Farmer planned to write more stories and novels about Ralph Von Wau Wau, at least enough to fill a collection of stories. Two stories have been published; these were written by 'Jonathan Swift Somers III'. In these stories the following titles have been mentioned as other Ralph Von Wau Wau stories: "The Wonder of the Wandering Wound", "A Short Case of Longevity", "The Caper of Kupper, the Copper's Keeper", "The Case of the Stolen Dreams", "The Adventure of the Tired Color Man", "The Case of the Seeing Eye Man", "The Hind of the Basker-bergs", "The Shakedown of the Shook Sheik", "The Four Musicians of Bremen" and "The Scarletin Letter", plus a novel: Some Humans Don't Stink.

In the fanzine Farmerphile Issue No. 2, October 2005 were the first 450 words published of an unfinished story, "Who Stole Stonehenge?". People were invited to complete the story, based on this and a five page outline. Alas, no one took the challenge.
See series: Ralph Von Wau Wau

Several sources
 

 

Ramstan
Farmer: "A long philosophical space opera for Harper & Row."
This novel got published under the title The Unreasoning Mask by Putnam (1981).


Sources:
- Discord #12, May 1961
- Science Fiction Review #14, August 1975
- The First Editions of Philip José Farmer by Lawrence Knapp, 1976

 
 

The Song of Kwasin

Farmer had started the third novel in the Opar series, announced as Kwasin of Opar (see above entry, and especially the Opar / Khokarsa entry on this page), but never finished it. The manuscript was redisdovered in 2005 in Farmer's archives, and Christopher Paul Carey got Farmer's permission to finally finish the novel. The title changed to The Song of Kwasin, and it was announced in July 2008 at Farmercon 90 in Peoria.
An excerpt from The Song of Kwasin has been published in Farmerphile Issue No. 13, (July 2008) together with an interview with Chris Carey.
The novel got published in 2012.

Sources:
- Farmercon 90 Program Book, July 2008
- Farmerphile Issue No. 13, July 2008
 
 

The Stone God Awakens - sequels

Farmer wrote The Stone God Awakens (1970), which was supposed to be part of a trilogy. 

Sources:
- Extrapolation Vol.18. No.1, December 1976
- Amazing, November 1984
 

 

Tappy

Farmer in collaboration with Piers Anthony wrote Tappy, a mystery and a love story. The book has been sold to Ace.
This novel has been published as The Caterpillar's Question in 1992 by Ace.

Sources:
- Locus #353, June 1990
- Locus #357, October 1990
 

 

Tarzan's Greatest Adventure  or 
Tarzan's Secret

Two working titles for an all new Tarzan novel. Announced for publication in 1998 by Del Rey.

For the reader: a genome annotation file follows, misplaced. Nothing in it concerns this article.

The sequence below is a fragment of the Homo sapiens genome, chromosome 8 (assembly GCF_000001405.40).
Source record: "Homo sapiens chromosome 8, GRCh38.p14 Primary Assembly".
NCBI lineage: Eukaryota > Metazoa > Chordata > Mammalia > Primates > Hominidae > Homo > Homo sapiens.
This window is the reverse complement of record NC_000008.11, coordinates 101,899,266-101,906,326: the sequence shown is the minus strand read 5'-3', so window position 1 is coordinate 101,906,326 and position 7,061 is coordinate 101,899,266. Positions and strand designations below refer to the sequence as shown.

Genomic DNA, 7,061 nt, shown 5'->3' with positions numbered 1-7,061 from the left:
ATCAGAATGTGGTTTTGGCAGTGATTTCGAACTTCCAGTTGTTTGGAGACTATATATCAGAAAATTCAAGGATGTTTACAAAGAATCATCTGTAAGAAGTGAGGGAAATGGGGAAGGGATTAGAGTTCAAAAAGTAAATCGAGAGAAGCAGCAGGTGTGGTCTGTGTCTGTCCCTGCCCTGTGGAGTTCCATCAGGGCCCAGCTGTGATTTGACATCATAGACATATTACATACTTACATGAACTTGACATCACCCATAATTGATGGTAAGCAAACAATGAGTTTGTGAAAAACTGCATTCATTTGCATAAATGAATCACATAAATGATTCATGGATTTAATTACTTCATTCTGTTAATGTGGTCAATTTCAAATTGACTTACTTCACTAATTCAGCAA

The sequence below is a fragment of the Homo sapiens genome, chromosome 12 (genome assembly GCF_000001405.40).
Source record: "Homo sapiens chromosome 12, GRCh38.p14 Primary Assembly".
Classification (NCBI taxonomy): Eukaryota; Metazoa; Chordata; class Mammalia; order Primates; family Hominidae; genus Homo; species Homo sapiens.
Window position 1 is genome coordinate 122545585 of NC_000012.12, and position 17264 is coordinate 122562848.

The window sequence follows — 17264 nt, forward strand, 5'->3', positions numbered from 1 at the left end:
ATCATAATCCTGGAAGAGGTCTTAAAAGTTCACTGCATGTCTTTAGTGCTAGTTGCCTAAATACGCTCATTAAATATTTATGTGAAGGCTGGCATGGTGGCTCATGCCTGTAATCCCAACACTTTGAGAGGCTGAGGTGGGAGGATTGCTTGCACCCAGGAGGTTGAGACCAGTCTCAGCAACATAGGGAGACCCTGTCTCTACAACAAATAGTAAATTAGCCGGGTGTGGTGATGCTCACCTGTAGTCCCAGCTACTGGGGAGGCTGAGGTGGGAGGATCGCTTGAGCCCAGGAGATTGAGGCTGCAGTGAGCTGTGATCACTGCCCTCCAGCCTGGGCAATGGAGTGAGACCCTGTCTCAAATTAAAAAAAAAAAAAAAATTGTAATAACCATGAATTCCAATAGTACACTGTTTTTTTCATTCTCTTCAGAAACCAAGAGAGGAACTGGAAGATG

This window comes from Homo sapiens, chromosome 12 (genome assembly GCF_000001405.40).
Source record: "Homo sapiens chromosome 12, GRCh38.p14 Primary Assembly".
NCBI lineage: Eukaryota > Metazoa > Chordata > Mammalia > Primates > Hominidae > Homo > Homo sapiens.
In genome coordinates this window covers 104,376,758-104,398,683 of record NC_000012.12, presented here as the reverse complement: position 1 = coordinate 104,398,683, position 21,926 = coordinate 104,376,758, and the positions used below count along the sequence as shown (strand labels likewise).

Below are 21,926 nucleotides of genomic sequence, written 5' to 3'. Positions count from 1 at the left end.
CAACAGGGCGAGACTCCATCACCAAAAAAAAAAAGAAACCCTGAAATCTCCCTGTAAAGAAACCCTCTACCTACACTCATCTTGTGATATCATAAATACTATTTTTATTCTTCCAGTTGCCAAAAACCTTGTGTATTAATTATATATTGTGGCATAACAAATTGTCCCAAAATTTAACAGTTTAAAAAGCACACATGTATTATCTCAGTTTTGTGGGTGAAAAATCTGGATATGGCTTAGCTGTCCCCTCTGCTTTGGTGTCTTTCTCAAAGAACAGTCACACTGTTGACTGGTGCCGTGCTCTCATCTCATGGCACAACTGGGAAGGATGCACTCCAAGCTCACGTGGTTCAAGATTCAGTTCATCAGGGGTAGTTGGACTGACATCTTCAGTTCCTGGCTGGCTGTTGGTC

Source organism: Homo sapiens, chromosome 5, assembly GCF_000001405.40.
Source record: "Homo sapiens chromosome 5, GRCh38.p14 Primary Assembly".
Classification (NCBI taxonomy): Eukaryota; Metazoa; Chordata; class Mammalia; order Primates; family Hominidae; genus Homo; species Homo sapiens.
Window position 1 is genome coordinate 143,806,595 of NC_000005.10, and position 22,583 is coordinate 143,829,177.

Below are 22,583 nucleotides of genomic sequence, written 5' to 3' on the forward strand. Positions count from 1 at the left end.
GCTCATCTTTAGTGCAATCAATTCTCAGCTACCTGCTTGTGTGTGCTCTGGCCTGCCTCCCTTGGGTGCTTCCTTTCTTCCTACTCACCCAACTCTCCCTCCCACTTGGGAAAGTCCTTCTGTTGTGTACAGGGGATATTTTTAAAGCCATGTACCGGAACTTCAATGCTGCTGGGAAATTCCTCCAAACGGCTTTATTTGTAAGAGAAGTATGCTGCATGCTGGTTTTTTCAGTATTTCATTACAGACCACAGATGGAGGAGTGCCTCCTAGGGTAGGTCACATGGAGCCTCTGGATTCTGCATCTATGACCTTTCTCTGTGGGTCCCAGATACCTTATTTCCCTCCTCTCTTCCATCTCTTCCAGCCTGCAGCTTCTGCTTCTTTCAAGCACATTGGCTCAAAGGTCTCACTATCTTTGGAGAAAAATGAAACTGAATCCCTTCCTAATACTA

Published as The Dark Heart of Time (A Tarzan Novel) by Del Rey in 1999.

Sources:
- Locus #443, December 1997
- Locus #446, March 1998
 

 

The Trail of the Irish Bull

A sequel to The Adventure of the Peerless Peer, in which Holmes and Watson encounter a mystery in Ireland. «During which they fall in with Leopold Bloom, whose biography was written by the famous J. Joyce. One of the persons the three encounter is, of course, an Irishman named Finnegan.»

Sources:
- Vector #81, May-June 1977
- Farmerphile Issue No. 12, April 2008

 

 

Uncle Sam's Mad Tea Party

See God's Free Beer on this page.
 

 

The Unruly Lance

See Pearl Diving in Old Peoria on this page.
 

 

The Unspeakable Treshold

See The Monster on Hold on this page.
 

 

Up From the Bottomless Pit

See The Dragon's Breath on this page.
 

 

A Wild Weird Clime

A mainstream novel about the science fiction world. Farmer: "No one has written one yet that came anywhere near doing justice to this wild weird unique phenomenon".
His Balticon 11 Guest of Honor Speech (1977) goes about this idea for the novel. Farmer had the idea to publish the book under the byline of Tom Wode Bellman.

Sources:
- Science Fiction Review #14, August 1975
- Whizzard Vol.2 #10, Fall 1977
- Science Fiction and Fantasy Literature (Vol.2), 1979
- Farmerphile Issue No. 13, July 2008

 

 

The Wind Whales of Ishmael - sequels

Farmer planned to write sequels to The Wind Whales of Ishmael (1971). They were never written however.

Source:
- Extrapolation Vol.18. No.1, December 1976
 

 

Why Everybody Hates Me

See The Bronze Serpent on this page.
 

 

World of Tiers series

Farmer: "This foreword for this special edition gives me an opportunity to assure the readers that there will be two more books. Seven in all. The sixth will be titled Kickaha's World, and the concluding volume may be titled The Garden of Evil. I haven't made up my mind about this yet, though."
The sixth actually got published under the title More Than Fire (1993), and the seventh book in the series, The Garden of Evil, has never been written, alas.
See series: World of Tiers.

Source:
- "Author's Foreword" to The Lavalite World (Phantasia Press, 1983)
 

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© Zacharias L.A. Nuninga -- Page last updated: 1 Feb 2017